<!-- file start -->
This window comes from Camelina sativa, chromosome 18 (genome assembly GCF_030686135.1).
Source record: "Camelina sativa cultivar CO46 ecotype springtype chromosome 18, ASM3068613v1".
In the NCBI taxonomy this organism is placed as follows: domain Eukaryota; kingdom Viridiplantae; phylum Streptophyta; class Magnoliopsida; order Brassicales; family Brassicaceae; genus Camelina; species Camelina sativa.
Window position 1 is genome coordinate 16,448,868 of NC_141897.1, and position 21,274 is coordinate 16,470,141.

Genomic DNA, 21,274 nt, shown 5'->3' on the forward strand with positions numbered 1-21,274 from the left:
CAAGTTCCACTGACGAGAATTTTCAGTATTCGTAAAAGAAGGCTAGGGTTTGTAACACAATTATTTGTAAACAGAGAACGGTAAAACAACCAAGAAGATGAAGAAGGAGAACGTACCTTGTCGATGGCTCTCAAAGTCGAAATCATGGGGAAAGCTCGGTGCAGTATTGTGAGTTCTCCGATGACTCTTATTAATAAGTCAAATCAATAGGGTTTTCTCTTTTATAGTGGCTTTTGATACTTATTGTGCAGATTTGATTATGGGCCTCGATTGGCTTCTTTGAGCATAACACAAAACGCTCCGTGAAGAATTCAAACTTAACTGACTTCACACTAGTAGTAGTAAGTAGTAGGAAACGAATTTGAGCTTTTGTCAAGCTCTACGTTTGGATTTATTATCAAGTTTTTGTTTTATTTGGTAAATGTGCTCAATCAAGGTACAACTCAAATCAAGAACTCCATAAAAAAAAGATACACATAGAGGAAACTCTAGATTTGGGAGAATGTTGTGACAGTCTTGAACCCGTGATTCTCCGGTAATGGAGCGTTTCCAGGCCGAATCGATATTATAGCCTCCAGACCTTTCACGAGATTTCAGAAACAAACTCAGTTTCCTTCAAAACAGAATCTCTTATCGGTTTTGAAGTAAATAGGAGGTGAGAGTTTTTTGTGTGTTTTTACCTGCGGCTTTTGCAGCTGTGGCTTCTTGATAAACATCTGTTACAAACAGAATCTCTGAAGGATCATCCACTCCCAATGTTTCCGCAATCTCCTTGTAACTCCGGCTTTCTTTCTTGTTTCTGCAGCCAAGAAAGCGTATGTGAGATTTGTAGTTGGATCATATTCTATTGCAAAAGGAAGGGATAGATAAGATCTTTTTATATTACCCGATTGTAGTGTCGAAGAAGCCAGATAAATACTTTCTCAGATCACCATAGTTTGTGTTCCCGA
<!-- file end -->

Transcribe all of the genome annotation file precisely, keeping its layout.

This window comes from Camelina sativa, chromosome 18 (genome assembly GCF_030686135.1).
Source record: "Camelina sativa cultivar CO46 ecotype springtype chromosome 18, ASM3068613v1".
In the NCBI taxonomy this organism is placed as follows: domain Eukaryota; kingdom Viridiplantae; phylum Streptophyta; class Magnoliopsida; order Brassicales; family Brassicaceae; genus Camelina; species Camelina sativa.
Window position 1 is genome coordinate 16,448,868 of NC_141897.1, and position 21,274 is coordinate 16,470,141.

Genomic DNA, 21,274 nt, shown 5'->3' on the forward strand with positions numbered 1-21,274 from the left:
CAAGTTCCACTGACGAGAATTTTCAGTATTCGTAAAAGAAGGCTAGGGTTTGTAACACAATTATTTGTAAACAGAGAACGGTAAAACAACCAAGAAGATGAAGAAGGAGAACGTACCTTGTCGATGGCTCTCAAAGTCGAAATCATGGGGAAAGCTCGGTGCAGTATTGTGAGTTCTCCGATGACTCTTATTAATAAGTCAAATCAATAGGGTTTTCTCTTTTATAGTGGCTTTTGATACTTATTGTGCAGATTTGATTATGGGCCTCGATTGGCTTCTTTGAGCATAACACAAAACGCTCCGTGAAGAATTCAAACTTAACTGACTTCACACTAGTAGTAGTAAGTAGTAGGAAACGAATTTGAGCTTTTGTCAAGCTCTACGTTTGGATTTATTATCAAGTTTTTGTTTTATTTGGTAAATGTGCTCAATCAAGGTACAACTCAAATCAAGAACTCCATAAAAAAAAGATACACATAGAGGAAACTCTAGATTTGGGAGAATGTTGTGACAGTCTTGAACCCGTGATTCTCCGGTAATGGAGCGTTTCCAGGCCGAATCGATATTATAGCCTCCAGACCTTTCACGAGATTTCAGAAACAAACTCAGTTTCCTTCAAAACAGAATCTCTTATCGGTTTTGAAGTAAATAGGAGGTGAGAGTTTTTTGTGTGTTTTTACCTGCGGCTTTTGCAGCTGTGGCTTCTTGATAAACATCTGTTACAAACAGAATCTCTGAAGGATCATCCACTCCCAATGTTTCCGCAATCTCCTTGTAACTCCGGCTTTCTTTCTTGTTTCTGCAGCCAAGAAAGCGTATGTGAGATTTGTAGTTGGATCATATTCTATTGCAAAAGGAAGGGATAGATAAGATCTTTTTATATTACCCGATTGTAGTGTCGAAGAAGCCAGATAAATACTTTCTCAGATCACCATAGTTTGTGTTCCCGA